Overcoming an addiction
Overcoming an addiction is not easy. But it can be done. Treatment will take on different specifics depending on the particular habit or substance used. But all treatments share one characteristic: they must be long-term in nature. Wende Wood and Sam Waldner agree that an addiction is a chronic disorder and that there is no quick fix.
Wood emphasizes that there is a difference between "detox" and treatment – detox will clear the substance of use out of one’s system, but it is ongoing treatment that is needed, including seeking group or individual counselling, learning new coping skills, and, if possible, changing one’s social environment (e.g., changing friends or moving).
While a medication called naltrexone (ReVia®) may play a role in treatment for alcohol or opiate addiction (it blocks the "high"), Wood notes that it is not a cure. (Generally, naltrexone serves as only one part of a treatment plan that most often includes counselling or attending a self-help group.) The use of methadone to assist in treating addiction to opioids (e.g., heroin, codeine, or oxycodone) is controversial – while some feel that it is a substitution of one addiction for another, the Centre for Addiction and Mental Health believes that it can be used safely in a supervised program. Nonetheless, methadone treatment is not a "cure" and, like all treatments for addiction, it requires a commitment from the person involved.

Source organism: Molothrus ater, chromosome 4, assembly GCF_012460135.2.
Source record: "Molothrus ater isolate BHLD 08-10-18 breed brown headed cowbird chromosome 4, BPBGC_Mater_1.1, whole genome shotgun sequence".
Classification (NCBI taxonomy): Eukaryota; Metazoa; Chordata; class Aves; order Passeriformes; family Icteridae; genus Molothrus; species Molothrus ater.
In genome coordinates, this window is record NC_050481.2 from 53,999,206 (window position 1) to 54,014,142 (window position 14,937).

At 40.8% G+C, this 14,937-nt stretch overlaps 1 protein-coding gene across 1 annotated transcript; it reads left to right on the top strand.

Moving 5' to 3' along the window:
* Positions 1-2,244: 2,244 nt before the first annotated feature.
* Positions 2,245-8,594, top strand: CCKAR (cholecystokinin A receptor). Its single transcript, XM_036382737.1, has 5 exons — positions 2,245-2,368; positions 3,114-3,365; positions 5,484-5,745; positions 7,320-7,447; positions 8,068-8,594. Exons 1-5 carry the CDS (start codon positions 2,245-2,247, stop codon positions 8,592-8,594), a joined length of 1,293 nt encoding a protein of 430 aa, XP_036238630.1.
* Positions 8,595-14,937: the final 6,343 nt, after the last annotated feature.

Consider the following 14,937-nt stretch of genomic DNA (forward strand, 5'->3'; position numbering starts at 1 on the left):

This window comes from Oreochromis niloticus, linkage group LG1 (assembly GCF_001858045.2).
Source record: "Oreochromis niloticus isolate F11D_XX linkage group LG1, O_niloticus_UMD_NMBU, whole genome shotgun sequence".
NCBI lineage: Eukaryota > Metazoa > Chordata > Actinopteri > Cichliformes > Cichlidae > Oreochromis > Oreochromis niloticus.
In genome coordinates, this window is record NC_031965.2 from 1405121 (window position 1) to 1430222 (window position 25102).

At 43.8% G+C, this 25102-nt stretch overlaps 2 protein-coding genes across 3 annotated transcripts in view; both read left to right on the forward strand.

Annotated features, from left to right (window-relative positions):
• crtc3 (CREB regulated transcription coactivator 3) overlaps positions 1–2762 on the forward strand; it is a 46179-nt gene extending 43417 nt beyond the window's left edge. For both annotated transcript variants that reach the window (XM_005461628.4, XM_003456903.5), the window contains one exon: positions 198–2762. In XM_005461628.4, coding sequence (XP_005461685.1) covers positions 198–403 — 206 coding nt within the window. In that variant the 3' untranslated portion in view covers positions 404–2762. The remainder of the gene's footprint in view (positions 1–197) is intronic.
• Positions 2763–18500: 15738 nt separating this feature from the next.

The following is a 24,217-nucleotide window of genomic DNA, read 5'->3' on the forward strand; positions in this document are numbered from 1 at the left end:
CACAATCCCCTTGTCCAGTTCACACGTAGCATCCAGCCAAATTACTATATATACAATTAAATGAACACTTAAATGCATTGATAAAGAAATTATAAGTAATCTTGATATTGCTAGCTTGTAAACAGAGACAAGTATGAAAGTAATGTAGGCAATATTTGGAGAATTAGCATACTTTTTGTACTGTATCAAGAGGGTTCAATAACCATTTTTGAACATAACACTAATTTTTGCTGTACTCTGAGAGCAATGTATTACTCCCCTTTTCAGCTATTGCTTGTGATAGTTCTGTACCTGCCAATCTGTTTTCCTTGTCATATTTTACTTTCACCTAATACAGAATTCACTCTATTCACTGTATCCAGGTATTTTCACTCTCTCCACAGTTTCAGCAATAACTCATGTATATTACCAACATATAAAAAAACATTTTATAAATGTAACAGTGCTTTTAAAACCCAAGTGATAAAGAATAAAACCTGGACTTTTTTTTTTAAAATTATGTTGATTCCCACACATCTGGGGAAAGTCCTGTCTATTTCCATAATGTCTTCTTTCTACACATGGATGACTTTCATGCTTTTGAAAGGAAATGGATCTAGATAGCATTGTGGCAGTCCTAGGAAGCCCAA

Waldner emphasizes that while addictions are chronic in nature, they are highly treatable. While the problem behaviour may cease with treatment, he explains, the underlying disease of addiction will remain and, as part of it, so will the denial around having the disease. Thus, the key to recovery is to continue to believe one needs help so that one will continue to seek help. Otherwise, one risks relapse. According to Waldner, in the scope of the 12-step model, this means "keep coming back" – that is, continue to attend meetings as part of ongoing treatment. He describes the situation as akin to that of a person with diabetes: while the condition may be brought under control with ongoing treatment, the disease does not go away and the person must actively maintain his or her recovery.
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